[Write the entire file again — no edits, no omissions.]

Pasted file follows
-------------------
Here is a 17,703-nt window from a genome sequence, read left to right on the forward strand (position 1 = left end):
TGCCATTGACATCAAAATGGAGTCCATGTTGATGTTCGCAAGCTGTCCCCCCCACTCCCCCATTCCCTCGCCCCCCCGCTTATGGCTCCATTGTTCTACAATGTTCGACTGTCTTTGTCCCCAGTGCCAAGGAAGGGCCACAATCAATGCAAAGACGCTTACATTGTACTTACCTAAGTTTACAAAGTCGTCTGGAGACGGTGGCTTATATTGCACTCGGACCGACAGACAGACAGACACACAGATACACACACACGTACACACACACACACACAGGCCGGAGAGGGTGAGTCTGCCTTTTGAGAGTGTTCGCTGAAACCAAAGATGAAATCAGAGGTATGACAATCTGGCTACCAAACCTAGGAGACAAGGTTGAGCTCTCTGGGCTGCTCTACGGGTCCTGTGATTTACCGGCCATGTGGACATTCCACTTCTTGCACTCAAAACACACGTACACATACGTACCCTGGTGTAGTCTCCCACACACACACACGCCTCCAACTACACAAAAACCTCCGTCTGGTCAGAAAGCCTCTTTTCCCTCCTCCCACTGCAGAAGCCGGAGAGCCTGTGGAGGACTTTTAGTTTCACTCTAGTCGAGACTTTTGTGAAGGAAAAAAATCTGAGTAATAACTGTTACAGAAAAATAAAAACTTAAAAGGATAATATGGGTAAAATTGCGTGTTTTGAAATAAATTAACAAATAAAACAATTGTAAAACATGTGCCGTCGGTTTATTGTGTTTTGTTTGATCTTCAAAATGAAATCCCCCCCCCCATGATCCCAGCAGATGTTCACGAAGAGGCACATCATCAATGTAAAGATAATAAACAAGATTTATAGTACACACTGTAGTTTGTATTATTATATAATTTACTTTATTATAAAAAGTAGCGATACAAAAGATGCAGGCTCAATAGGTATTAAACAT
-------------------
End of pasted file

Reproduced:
Here is a 17,703-nt window from a genome sequence, read left to right on the forward strand (position 1 = left end):
TGCCATTGACATCAAAATGGAGTCCATGTTGATGTTCGCAAGCTGTCCCCCCCACTCCCCCATTCCCTCGCCCCCCCGCTTATGGCTCCATTGTTCTACAATGTTCGACTGTCTTTGTCCCCAGTGCCAAGGAAGGGCCACAATCAATGCAAAGACGCTTACATTGTACTTACCTAAGTTTACAAAGTCGTCTGGAGACGGTGGCTTATATTGCACTCGGACCGACAGACAGACAGACACACAGATACACACACACGTACACACACACACACACAGGCCGGAGAGGGTGAGTCTGCCTTTTGAGAGTGTTCGCTGAAACCAAAGATGAAATCAGAGGTATGACAATCTGGCTACCAAACCTAGGAGACAAGGTTGAGCTCTCTGGGCTGCTCTACGGGTCCTGTGATTTACCGGCCATGTGGACATTCCACTTCTTGCACTCAAAACACACGTACACATACGTACCCTGGTGTAGTCTCCCACACACACACACGCCTCCAACTACACAAAAACCTCCGTCTGGTCAGAAAGCCTCTTTTCCCTCCTCCCACTGCAGAAGCCGGAGAGCCTGTGGAGGACTTTTAGTTTCACTCTAGTCGAGACTTTTGTGAAGGAAAAAAATCTGAGTAATAACTGTTACAGAAAAATAAAAACTTAAAAGGATAATATGGGTAAAATTGCGTGTTTTGAAATAAATTAACAAATAAAACAATTGTAAAACATGTGCCGTCGGTTTATTGTGTTTTGTTTGATCTTCAAAATGAAATCCCCCCCCCCATGATCCCAGCAGATGTTCACGAAGAGGCACATCATCAATGTAAAGATAATAAACAAGATTTATAGTACACACTGTAGTTTGTATTATTATATAATTTACTTTATTATAAAAAGTAGCGATACAAAAGATGCAGGCTCAATAGGTATTAAACAT